Vol. 6 (2020)

Persuasion we live by: symbols, metaphors and linguistic strategies

Benedetta Baldi
Università degli Studi di Firenze
Published September 10, 2020
  • Argumentative Procedures,
  • Linguistic Devices in Discourse,
  • Persuasive Discourse,
  • Polital Communication,
  • Symbols and Metaphors
How to Cite
Baldi, B. (2020). Persuasion we live by: symbols, metaphors and linguistic strategies. Quaderni Di Linguistica E Studi Orientali, 6, 337-382. https://doi.org/10.13128/qulso-2421-7220-9706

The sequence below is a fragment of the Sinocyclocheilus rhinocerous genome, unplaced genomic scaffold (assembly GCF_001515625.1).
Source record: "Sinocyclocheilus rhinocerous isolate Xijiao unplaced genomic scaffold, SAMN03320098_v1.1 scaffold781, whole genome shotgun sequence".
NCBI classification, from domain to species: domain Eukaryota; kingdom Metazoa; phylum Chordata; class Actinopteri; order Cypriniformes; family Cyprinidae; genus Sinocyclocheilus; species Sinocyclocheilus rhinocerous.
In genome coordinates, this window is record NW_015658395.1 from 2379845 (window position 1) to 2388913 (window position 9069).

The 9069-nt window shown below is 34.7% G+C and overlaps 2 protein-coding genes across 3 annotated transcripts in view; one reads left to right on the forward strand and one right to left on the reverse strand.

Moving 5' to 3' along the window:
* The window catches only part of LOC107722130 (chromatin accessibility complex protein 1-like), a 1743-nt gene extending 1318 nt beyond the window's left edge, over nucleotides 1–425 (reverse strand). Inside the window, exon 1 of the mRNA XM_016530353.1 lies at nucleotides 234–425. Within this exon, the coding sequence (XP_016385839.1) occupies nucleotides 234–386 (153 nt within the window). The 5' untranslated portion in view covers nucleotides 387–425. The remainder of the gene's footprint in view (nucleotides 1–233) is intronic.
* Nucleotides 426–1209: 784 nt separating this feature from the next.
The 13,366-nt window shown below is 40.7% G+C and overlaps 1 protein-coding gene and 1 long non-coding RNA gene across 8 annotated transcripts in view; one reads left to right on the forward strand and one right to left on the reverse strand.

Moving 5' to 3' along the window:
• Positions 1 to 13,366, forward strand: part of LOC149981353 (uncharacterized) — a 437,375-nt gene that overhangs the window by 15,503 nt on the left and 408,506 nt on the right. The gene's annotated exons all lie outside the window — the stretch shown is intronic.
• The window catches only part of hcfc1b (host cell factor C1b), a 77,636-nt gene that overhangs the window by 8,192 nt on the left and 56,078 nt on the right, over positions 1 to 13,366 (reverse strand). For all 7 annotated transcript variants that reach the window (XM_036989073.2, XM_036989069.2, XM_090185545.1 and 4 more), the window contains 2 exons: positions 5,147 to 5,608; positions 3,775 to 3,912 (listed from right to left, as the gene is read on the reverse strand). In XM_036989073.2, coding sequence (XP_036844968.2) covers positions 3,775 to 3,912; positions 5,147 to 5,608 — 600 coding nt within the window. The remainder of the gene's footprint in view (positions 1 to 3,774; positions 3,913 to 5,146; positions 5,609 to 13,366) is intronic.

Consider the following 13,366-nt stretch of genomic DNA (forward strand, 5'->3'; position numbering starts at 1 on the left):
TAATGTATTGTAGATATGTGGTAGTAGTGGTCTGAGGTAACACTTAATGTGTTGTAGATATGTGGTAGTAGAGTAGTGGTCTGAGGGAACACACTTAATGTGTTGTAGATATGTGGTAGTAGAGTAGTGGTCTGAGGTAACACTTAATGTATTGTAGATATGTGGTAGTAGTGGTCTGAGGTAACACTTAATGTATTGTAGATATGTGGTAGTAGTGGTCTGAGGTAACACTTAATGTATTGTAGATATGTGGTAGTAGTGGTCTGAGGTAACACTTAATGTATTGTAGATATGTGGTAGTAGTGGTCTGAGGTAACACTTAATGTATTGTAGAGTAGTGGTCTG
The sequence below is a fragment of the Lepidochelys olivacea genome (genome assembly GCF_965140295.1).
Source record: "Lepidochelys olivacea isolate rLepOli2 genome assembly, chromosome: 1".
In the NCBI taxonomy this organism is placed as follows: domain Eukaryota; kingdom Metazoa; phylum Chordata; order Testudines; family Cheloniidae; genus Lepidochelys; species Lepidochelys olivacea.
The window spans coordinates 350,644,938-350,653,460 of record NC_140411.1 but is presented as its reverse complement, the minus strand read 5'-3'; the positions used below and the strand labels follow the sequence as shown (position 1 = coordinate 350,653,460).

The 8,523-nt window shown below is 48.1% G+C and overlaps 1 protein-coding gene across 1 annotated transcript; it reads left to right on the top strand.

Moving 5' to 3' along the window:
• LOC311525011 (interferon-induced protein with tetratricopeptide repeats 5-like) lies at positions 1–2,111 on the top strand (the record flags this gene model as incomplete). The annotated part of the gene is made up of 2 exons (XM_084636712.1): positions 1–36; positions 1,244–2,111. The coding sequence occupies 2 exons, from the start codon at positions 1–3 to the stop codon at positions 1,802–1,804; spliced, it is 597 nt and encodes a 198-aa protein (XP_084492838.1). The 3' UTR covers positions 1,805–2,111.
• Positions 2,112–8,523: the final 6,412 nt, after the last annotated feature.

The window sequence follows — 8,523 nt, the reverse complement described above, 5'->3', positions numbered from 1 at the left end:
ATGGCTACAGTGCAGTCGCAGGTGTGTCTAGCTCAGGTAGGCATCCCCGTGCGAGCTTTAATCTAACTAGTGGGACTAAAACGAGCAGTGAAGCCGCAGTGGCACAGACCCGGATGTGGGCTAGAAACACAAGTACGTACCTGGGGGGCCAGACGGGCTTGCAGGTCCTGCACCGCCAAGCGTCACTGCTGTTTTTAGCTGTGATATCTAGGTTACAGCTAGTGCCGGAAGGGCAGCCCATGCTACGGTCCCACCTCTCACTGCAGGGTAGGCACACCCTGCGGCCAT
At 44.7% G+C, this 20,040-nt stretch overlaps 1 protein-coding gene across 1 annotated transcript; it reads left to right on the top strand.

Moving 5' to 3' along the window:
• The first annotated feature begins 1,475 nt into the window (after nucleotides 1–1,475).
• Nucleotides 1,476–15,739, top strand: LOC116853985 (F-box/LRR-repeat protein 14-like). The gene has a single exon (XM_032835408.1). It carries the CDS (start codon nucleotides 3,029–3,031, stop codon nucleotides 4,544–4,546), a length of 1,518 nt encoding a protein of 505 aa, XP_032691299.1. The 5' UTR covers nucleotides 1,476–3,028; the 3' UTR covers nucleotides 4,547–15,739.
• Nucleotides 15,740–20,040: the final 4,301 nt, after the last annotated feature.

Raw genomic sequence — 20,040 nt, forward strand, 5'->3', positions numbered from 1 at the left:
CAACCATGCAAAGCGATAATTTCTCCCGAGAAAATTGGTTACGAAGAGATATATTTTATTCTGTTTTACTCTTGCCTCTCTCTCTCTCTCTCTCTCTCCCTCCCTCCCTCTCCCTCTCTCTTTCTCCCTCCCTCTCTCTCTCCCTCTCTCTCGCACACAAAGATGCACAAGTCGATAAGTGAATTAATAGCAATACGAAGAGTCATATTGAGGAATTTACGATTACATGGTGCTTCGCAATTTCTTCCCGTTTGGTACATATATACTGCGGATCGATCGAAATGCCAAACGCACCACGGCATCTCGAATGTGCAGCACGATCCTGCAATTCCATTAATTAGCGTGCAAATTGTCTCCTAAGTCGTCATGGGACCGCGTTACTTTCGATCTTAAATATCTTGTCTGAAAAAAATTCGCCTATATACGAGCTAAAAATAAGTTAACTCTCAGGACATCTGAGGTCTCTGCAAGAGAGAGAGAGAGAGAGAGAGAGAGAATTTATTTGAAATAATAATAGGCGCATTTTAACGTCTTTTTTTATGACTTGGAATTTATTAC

Persuasive discourse, typically in political communication,  implies arousing adherence. Persuasion aims to bring out a shared semantic territory in the audience, a common, often hidden or unconscious, worldview. Naturally, persuasion is the privilege of a person someway associated with signs denoting “power, commitment, fairness, and social attractiveness”. Substantially, persuasion is a cognitive process triggered or implemented by messages capable to influencing the attitudes of persons and their representation of the world. Thus, language of persuasion involves linguistic and pragmatic tools effective in influencing the collective imaginary and the feelings and beliefs of the people. Argumentative and rhetorical devices, metaphors, the structure of the sentence, lexical selection, symbols and images contribute to achieving persuasive effects by evoking a common cognitive ground as the basic dimension of legitimization and identity. This theoretical framework is tested on the basis of the political communication of some leaders which played or currently play an important role in the past or current Italian politics, such as Mussolini, De Gasperi, Togliatti, Berlusconi, Salvini and others. Their rhetorical choices and the symbols they rely on will be analyzed with the purpose of investigating the concealed or implicated semantics of their messages.


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